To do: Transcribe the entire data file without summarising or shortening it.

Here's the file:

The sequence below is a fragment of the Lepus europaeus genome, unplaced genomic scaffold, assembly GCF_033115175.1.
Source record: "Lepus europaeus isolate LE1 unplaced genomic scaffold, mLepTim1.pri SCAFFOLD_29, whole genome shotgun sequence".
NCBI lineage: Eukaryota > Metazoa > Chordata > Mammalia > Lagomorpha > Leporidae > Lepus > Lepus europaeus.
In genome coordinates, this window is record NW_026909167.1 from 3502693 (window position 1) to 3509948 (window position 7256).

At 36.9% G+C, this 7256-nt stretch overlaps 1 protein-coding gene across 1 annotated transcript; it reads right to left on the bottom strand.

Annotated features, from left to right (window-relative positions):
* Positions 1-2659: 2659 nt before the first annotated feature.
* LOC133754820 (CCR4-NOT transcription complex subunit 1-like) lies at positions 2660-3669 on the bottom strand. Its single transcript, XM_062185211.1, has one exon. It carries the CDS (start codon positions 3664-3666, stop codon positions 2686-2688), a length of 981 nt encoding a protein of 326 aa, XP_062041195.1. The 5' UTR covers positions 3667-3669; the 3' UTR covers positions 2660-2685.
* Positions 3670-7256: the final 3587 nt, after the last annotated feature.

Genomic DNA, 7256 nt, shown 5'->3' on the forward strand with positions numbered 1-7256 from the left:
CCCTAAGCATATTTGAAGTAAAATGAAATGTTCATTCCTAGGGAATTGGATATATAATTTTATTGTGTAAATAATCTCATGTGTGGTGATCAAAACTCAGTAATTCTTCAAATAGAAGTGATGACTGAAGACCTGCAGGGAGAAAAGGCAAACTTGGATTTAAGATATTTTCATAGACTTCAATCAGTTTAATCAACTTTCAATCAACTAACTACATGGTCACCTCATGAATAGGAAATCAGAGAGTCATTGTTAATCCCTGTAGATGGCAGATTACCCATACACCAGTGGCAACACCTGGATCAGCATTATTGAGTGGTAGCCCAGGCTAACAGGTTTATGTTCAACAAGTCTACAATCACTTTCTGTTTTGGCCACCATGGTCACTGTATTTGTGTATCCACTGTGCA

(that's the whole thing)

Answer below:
The sequence below is a fragment of the Lepus europaeus genome, unplaced genomic scaffold, assembly GCF_033115175.1.
Source record: "Lepus europaeus isolate LE1 unplaced genomic scaffold, mLepTim1.pri SCAFFOLD_29, whole genome shotgun sequence".
NCBI lineage: Eukaryota > Metazoa > Chordata > Mammalia > Lagomorpha > Leporidae > Lepus > Lepus europaeus.
In genome coordinates, this window is record NW_026909167.1 from 3502693 (window position 1) to 3509948 (window position 7256).

At 36.9% G+C, this 7256-nt stretch overlaps 1 protein-coding gene across 1 annotated transcript; it reads right to left on the bottom strand.

Annotated features, from left to right (window-relative positions):
* Positions 1-2659: 2659 nt before the first annotated feature.
* LOC133754820 (CCR4-NOT transcription complex subunit 1-like) lies at positions 2660-3669 on the bottom strand. Its single transcript, XM_062185211.1, has one exon. It carries the CDS (start codon positions 3664-3666, stop codon positions 2686-2688), a length of 981 nt encoding a protein of 326 aa, XP_062041195.1. The 5' UTR covers positions 3667-3669; the 3' UTR covers positions 2660-2685.
* Positions 3670-7256: the final 3587 nt, after the last annotated feature.

Genomic DNA, 7256 nt, shown 5'->3' on the forward strand with positions numbered 1-7256 from the left:
CCCTAAGCATATTTGAAGTAAAATGAAATGTTCATTCCTAGGGAATTGGATATATAATTTTATTGTGTAAATAATCTCATGTGTGGTGATCAAAACTCAGTAATTCTTCAAATAGAAGTGATGACTGAAGACCTGCAGGGAGAAAAGGCAAACTTGGATTTAAGATATTTTCATAGACTTCAATCAGTTTAATCAACTTTCAATCAACTAACTACATGGTCACCTCATGAATAGGAAATCAGAGAGTCATTGTTAATCCCTGTAGATGGCAGATTACCCATACACCAGTGGCAACACCTGGATCAGCATTATTGAGTGGTAGCCCAGGCTAACAGGTTTATGTTCAACAAGTCTACAATCACTTTCTGTTTTGGCCACCATGGTCACTGTATTTGTGTATCCACTGTGCA